From Madison Lopez Mata: My eighth grade year I decided to try for the Sturgis lottery. My parents and put my name in and on the day of the drawing both my dad and I went to see if I would get called. Sitting in the back row, more and more names were being pulled and my name wasn’t on the list. Eventually I gave up and stood up to leave the room. That’s when my dad told me to wait it out a little bit longer. The last person was being drawn and sure enough it was my name. Leaving my old school, and all of my friends behind was what I thought was going to be one of the hardest things I’d ever have to do. I didn’t know a single person going into Sturgis, but it was one of the greatest decisions I’ve ever made. I don’t know if this is applicable to all, but I have had quite a struggle with some of my classes here at Sturgis. Going in at lunch for extra help, asking so many questions, and even doing homework which is unheard of in my family. The one thing I think that all can agree on though is the fact that Sturgis has set us up so well for our futures ahead of us. Setting off onto whatever the next years take us, Sturgis has helped set us all up for what lies ahead. Giving good study skills and work ethic to all. (Well) Maybe not in these last few months.

From Emily Sass: We see each other, with our different beliefs, interests and dreams, and instead of pushing away those differences, we not only accept them but we learn from them. Sturgis is well known for the academic rigor of the IB, but I honestly think the better part of my high school education has been by the observations shared by my fellow students. Whether we are determining the theme of Who’s Afraid of Virginia Woolf or debating the inevitability of the Cold War, discussions provide perspectives that a text book could never teach us. It is incredible how diverse our mindsets and beliefs are, and how those translate into a mutually beneficial classroom environment.

Lucy Knox

From Lucy Knox: Just a few weeks ago I was walking back from the nurse and as I passed by Ms. Lombardozzi’s office, and as I always do, I popped my head in to say hi but she stopped me and said that she was going to be so sad next year because I won’t be here to say hi every once in a while. Which really made me think of how much I will miss the little things that make me smile everyday. Like Grace Rapo smiling at me from across the english room, or Mr. O’Kane screaming “E BLOCK PLEASE” even if it was D block or C block. Or the vending machine always eating my money, or the leaks in the ceiling, or Mr. Mckay cracking a dad joke, or Fetz saying “I Really hope you guys are getting this”. Honestly I could go on and on, but those small things really stuck with me and helped define my high school experience. Without those little moments, High school would just be 7 boring hours a day for 5 days a week.

From Jack Holland: Throughout my four years at Sturgis, I have learned countless lessons about myself and the world around me. Did you know that one building can have many different climates, differing dramatically from room to room? Or that returning to your car that you forgot to move at lunch and realizing that you didn’t get a ticket is undoubtedly, without question one of life’s greatest joys?

But jokes aside, Sturgis is undoubtedly a special place. Whether it’s the IB for all program and the urgency behind the philosophy that everyone is able to complete incredibly difficult IB courses regardless of their academic background, the teachers, the social environment, or a mixture of all these things and more, there is a certain drive to learn, push yourself, and explore areas of study you’d never even considered exploring before, felt by not only myself, but without a doubt my peers. If you told me as an entering freshman that in my time here I’d write a fourteen page paper on quinoa and love every second of it I probably would have called you crazy. But Sturgis has had a way of making me surprise myself like that.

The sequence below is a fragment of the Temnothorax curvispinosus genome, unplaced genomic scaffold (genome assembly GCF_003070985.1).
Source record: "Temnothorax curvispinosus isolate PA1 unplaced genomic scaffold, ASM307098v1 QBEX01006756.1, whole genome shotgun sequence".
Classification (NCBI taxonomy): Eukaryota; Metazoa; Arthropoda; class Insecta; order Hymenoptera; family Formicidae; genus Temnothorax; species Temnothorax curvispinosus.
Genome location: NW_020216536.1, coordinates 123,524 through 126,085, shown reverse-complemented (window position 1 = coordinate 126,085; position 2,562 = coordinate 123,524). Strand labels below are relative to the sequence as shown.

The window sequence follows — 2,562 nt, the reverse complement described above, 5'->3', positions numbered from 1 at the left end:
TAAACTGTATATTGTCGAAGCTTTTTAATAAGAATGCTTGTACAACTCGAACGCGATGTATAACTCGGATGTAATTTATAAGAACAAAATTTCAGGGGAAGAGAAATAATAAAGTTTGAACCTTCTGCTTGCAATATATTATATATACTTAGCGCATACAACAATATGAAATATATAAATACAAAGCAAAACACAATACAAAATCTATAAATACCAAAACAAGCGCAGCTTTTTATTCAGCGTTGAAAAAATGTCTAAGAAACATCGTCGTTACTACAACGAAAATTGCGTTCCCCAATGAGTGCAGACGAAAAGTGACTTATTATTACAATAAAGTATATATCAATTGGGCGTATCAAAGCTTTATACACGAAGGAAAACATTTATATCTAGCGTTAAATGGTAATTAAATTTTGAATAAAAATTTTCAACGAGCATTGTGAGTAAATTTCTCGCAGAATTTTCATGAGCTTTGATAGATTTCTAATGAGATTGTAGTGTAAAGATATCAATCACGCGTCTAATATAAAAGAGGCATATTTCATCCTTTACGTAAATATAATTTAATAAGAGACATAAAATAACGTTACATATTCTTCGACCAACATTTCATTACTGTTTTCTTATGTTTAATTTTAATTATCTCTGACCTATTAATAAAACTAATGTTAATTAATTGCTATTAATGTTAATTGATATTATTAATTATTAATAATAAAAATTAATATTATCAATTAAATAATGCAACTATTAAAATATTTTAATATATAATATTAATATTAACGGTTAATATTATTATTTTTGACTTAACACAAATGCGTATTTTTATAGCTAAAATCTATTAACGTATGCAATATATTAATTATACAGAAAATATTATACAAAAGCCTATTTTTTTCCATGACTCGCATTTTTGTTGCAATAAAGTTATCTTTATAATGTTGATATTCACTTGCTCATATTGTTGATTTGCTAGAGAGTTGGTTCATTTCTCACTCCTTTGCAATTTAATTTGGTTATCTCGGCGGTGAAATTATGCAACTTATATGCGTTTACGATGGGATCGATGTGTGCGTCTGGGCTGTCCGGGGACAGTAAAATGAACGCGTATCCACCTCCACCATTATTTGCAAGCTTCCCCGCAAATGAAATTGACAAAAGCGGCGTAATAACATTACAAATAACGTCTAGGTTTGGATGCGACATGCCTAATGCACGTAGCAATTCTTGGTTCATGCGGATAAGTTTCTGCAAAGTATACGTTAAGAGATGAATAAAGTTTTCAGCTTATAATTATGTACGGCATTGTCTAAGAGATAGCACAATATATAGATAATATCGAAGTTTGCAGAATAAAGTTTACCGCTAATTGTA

Lilyanna Benedict

From Lilyanna Benedict: My sister was the one who convinced me to join field hockey, and to be completely honest, I hated all four years of it. I realized this after the first year, so you may ask why I continued to torture myself for three more years. Well, I don’t know. But what I do know is that despite hating the sport, I loved the team. As many of you know, the Sturgis Field Hockey team has never won any tournaments, or state games, or been first or second or third in our league. In fact, our team celebrated our first win in four years just two seasons ago. Yup, we’re that bad. So why stay on a losing team, playing a sport you don’t love? Because I couldn’t stand leaving a team that made me feel like a part of a family, a team that never quit even though we had every reason to. The friendships that I made being a part of the field hockey, they were the cornerstones for me during these past four years, and they still continue to be. Like field hockey, I hated every moment of taking the full IB. But just like field hockey, I was a part of a family that was going through the same exact thing, losing over and over again but still having the endurance to continue on. There were times where I considered dropping the IB, as I’m sure many of you have also contemplated. It’s appealing, I agree. Likewise I could have switched sports, or done no sport at all. But I’m glad I didn’t, and I’m glad I stuck with Sturgis all these years, because the person I have become as a consequence of my endurance, I would never want to be anybody else. I am stronger, more confident, and more alive than I have ever been before, and I see that in each and every one of you. As Mr. Hyer always said, there are no winners in the IB, only survivors. And we have survived.

From Lorraine Roberts:  The Sturgis graduating class of 2019 is one that I’m very proud to be a part of, and not only because I get to be among some of the best people I know, but also because I have learned valuable lessons from almost every single one of you. On a daily basis, I was dismissive about my day at school whenever my mom would ask me, but looking back, I learned a lot in these four years. I learned how the smallest acts of kindness can have a huge impact. I learned how to be compassionate and that asking for help truly can signify strength. I have the pleasure of graduating alongside a group of independent thinkers and innovators, all made possible by the truly gifted teachers who believed in us when we didn’t believe in ourselves.